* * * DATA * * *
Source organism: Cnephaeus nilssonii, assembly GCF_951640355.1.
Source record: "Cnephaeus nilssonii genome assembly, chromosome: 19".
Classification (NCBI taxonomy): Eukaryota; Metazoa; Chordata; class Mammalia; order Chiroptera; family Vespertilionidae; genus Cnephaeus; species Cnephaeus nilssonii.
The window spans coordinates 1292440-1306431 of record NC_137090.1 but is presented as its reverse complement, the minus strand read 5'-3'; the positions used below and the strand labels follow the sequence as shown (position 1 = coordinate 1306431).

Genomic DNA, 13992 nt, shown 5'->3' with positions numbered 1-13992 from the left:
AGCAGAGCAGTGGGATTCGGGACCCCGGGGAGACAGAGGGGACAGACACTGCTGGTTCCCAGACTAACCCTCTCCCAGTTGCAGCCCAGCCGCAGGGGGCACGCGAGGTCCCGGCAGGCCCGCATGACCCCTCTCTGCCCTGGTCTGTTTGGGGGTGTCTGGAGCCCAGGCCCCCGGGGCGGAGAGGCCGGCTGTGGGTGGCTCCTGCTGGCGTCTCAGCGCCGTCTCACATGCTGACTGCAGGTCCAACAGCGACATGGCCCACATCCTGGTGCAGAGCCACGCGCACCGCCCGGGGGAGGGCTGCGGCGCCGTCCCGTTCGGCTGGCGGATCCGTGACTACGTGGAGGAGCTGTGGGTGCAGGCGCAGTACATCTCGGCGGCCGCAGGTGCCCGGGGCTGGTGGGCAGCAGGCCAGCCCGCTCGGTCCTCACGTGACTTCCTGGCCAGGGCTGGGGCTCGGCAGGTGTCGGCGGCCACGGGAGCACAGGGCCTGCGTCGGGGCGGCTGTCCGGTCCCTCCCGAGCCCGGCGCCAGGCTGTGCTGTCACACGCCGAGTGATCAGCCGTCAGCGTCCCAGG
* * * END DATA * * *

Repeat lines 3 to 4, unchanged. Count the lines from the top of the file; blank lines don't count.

Classification (NCBI taxonomy): Eukaryota; Metazoa; Chordata; class Mammalia; order Chiroptera; family Vespertilionidae; genus Cnephaeus; species Cnephaeus nilssonii.
The window spans coordinates 1292440-1306431 of record NC_137090.1 but is presented as its reverse complement, the minus strand read 5'-3'; the positions used below and the strand labels follow the sequence as shown (position 1 = coordinate 1306431).